Winter Prep Tips: Getting Your Home Ready
My dad always told me not to use the word “hate". He said that it was too strong of a word for anyone to use lightly. But I’ll use it now. I hate being cold. Luckily, I live in the South and we don’t usually get very cold. And winter seems to start later in this area than it does in other parts of the country. We are just now getting to the point where we are having to break out the big coats, scarves, gloves and winter boots. Those poor folks over in Montana have already been seeing snow for weeks now. Thank goodness I live in Arkansas!
No matter what part of the country you live in, you’re going to have some type of winter weather to deal with. Getting ready for that weather that’s coming in is just as essential as preparing for severe weather. Plus, winterizing your home can save you thousands of dollars in the long run, and in some cases can even save your lives.
Getting Ready for Old Man Winter
Cold weather can wreak havoc on essential parts of your home. Not just those things that make life easier, but the appliances and systems that make it a home. Freezing temperatures can affect everything from water in your pipes to the safety of your heating system.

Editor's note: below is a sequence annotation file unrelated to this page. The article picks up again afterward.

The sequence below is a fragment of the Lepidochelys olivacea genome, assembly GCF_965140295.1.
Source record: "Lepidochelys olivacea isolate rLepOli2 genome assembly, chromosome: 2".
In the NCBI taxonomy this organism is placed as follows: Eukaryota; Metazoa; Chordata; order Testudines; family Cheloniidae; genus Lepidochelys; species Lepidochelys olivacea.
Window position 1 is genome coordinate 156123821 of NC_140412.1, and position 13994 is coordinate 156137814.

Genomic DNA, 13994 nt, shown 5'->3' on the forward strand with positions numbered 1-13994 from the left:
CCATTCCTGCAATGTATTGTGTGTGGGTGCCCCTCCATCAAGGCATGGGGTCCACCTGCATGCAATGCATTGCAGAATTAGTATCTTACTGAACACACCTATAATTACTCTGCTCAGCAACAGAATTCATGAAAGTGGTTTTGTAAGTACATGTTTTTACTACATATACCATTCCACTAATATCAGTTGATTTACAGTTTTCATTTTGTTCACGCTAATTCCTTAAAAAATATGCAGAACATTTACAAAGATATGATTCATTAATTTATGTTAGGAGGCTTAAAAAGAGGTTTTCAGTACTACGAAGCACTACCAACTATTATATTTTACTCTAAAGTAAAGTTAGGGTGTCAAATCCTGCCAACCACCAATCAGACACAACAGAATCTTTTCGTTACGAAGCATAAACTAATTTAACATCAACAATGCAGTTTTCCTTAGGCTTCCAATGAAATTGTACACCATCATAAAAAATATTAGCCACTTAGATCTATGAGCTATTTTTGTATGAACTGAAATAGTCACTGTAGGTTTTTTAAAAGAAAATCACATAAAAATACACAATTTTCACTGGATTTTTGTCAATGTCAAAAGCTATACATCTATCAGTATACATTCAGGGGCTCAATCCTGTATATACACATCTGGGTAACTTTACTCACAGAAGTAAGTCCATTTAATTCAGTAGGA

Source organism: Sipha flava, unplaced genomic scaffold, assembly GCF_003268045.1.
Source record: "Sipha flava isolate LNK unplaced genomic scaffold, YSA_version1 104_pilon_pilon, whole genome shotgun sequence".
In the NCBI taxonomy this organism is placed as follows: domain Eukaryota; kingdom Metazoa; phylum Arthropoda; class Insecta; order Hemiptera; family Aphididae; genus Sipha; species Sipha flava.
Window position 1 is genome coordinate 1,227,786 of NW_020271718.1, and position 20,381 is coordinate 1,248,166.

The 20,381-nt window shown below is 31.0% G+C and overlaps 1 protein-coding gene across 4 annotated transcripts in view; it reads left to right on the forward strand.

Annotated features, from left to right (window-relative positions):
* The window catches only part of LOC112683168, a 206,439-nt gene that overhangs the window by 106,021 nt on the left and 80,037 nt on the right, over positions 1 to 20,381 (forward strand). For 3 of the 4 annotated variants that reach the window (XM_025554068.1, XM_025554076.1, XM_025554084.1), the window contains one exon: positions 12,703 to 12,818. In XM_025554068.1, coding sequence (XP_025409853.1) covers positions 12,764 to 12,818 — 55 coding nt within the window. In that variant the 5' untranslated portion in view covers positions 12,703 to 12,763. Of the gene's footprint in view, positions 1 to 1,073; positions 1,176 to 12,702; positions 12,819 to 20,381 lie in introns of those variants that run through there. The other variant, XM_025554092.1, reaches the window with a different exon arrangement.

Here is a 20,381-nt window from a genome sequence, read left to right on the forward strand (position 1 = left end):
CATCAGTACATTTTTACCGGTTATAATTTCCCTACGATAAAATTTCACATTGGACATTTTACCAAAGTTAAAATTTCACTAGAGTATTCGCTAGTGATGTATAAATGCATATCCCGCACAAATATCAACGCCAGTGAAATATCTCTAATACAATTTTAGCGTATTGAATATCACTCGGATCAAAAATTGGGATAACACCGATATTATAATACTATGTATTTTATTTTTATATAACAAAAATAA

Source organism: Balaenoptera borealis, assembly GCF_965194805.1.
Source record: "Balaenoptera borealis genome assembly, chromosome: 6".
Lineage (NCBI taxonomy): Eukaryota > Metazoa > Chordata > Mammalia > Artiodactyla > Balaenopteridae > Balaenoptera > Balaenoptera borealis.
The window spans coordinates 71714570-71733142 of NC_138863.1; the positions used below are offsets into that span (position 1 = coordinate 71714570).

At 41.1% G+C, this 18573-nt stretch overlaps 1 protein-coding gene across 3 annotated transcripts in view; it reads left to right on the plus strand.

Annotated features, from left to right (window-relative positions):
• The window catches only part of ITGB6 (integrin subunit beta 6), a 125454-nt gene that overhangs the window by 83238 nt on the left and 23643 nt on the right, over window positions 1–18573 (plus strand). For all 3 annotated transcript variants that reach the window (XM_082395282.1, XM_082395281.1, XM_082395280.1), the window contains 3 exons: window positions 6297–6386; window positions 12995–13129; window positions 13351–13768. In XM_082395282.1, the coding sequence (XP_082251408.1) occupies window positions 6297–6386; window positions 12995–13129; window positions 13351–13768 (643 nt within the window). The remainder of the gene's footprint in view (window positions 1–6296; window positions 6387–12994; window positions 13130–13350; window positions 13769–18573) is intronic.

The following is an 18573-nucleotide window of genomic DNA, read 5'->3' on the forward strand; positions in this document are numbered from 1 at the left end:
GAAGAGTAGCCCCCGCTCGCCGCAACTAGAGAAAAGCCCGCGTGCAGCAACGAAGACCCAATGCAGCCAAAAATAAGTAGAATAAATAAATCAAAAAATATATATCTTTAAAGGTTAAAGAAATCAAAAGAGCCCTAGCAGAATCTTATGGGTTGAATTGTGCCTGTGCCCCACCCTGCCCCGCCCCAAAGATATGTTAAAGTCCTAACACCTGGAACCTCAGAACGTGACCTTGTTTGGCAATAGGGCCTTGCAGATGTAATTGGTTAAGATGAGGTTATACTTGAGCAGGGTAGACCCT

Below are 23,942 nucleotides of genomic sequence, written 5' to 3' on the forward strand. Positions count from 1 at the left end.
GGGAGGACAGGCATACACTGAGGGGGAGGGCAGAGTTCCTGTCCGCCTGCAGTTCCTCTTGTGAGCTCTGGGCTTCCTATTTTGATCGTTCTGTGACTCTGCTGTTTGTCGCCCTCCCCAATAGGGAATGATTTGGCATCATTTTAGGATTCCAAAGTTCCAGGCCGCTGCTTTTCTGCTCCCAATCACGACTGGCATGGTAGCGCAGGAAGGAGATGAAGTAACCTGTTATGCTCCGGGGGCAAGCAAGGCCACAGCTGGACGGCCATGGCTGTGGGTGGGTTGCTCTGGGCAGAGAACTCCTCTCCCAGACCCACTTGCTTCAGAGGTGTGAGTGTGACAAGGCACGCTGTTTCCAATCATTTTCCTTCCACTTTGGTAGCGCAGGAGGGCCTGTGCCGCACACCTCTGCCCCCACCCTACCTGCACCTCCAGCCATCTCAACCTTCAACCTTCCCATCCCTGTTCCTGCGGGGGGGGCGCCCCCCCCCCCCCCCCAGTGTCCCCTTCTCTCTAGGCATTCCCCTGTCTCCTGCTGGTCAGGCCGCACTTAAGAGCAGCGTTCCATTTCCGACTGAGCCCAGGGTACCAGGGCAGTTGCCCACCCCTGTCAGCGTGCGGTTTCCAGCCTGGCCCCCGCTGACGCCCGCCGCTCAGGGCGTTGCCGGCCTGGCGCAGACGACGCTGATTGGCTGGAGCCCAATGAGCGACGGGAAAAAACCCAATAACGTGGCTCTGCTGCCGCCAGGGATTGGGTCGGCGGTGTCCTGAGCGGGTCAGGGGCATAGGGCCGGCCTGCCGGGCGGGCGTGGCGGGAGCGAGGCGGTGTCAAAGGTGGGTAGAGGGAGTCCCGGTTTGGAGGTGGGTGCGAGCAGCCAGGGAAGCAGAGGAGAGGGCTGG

Getting Things Ready Outside
Let’s start outside the home and work inwards. There are a number of things outside of your home that may need a little TLC before the temperature starts dropping. Let’s look at them.
Landscaping and Outdoor Living Areas
- Cover Patio Furniture
- Seal or Stain your Wooden Decks
- Clean and Seal your Concrete
- Drain the Gas from your Lawn Mower
- Drain Water Fountains and Water Features
- Clean and Store your Garden Tools
- Clean and Store Your BBQ Equipment
- Winterize your Pool and Spa
- Drain your Sprinkler System
- Cover your Exterior Faucets and Drain Hoses